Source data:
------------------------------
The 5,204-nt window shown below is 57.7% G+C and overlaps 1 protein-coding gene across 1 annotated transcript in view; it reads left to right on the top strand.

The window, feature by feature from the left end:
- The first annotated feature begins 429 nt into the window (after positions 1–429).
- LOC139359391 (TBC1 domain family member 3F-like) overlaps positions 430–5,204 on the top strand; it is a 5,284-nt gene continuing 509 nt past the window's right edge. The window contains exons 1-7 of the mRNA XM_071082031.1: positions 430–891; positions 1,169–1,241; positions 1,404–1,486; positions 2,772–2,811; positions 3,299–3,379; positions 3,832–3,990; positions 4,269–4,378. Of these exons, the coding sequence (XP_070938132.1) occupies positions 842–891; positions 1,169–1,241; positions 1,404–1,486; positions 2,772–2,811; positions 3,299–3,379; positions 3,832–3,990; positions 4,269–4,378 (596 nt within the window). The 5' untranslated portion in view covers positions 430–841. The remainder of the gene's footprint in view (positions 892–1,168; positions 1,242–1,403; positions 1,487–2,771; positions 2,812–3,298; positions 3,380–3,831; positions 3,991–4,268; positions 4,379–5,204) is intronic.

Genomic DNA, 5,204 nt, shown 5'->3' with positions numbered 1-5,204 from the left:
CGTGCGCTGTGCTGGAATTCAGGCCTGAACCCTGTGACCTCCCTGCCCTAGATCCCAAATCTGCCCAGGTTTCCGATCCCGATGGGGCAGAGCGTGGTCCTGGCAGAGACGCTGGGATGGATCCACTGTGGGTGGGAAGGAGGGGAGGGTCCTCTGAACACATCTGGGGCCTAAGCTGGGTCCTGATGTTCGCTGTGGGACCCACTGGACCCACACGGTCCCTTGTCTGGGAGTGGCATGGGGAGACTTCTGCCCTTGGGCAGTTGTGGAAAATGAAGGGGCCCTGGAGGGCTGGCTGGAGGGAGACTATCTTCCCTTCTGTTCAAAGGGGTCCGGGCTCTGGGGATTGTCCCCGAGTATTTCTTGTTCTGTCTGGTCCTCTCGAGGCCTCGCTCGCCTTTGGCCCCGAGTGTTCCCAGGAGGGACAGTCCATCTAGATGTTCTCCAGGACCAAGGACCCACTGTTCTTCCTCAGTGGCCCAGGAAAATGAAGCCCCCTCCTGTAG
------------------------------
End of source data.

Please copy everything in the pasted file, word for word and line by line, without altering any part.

The 5,204-nt window shown below is 57.7% G+C and overlaps 1 protein-coding gene across 1 annotated transcript in view; it reads left to right on the top strand.

The window, feature by feature from the left end:
- The first annotated feature begins 429 nt into the window (after positions 1–429).
- LOC139359391 (TBC1 domain family member 3F-like) overlaps positions 430–5,204 on the top strand; it is a 5,284-nt gene continuing 509 nt past the window's right edge. The window contains exons 1-7 of the mRNA XM_071082031.1: positions 430–891; positions 1,169–1,241; positions 1,404–1,486; positions 2,772–2,811; positions 3,299–3,379; positions 3,832–3,990; positions 4,269–4,378. Of these exons, the coding sequence (XP_070938132.1) occupies positions 842–891; positions 1,169–1,241; positions 1,404–1,486; positions 2,772–2,811; positions 3,299–3,379; positions 3,832–3,990; positions 4,269–4,378 (596 nt within the window). The 5' untranslated portion in view covers positions 430–841. The remainder of the gene's footprint in view (positions 892–1,168; positions 1,242–1,403; positions 1,487–2,771; positions 2,812–3,298; positions 3,380–3,831; positions 3,991–4,268; positions 4,379–5,204) is intronic.

Genomic DNA, 5,204 nt, shown 5'->3' with positions numbered 1-5,204 from the left:
CGTGCGCTGTGCTGGAATTCAGGCCTGAACCCTGTGACCTCCCTGCCCTAGATCCCAAATCTGCCCAGGTTTCCGATCCCGATGGGGCAGAGCGTGGTCCTGGCAGAGACGCTGGGATGGATCCACTGTGGGTGGGAAGGAGGGGAGGGTCCTCTGAACACATCTGGGGCCTAAGCTGGGTCCTGATGTTCGCTGTGGGACCCACTGGACCCACACGGTCCCTTGTCTGGGAGTGGCATGGGGAGACTTCTGCCCTTGGGCAGTTGTGGAAAATGAAGGGGCCCTGGAGGGCTGGCTGGAGGGAGACTATCTTCCCTTCTGTTCAAAGGGGTCCGGGCTCTGGGGATTGTCCCCGAGTATTTCTTGTTCTGTCTGGTCCTCTCGAGGCCTCGCTCGCCTTTGGCCCCGAGTGTTCCCAGGAGGGACAGTCCATCTAGATGTTCTCCAGGACCAAGGACCCACTGTTCTTCCTCAGTGGCCCAGGAAAATGAAGCCCCCTCCTGTAG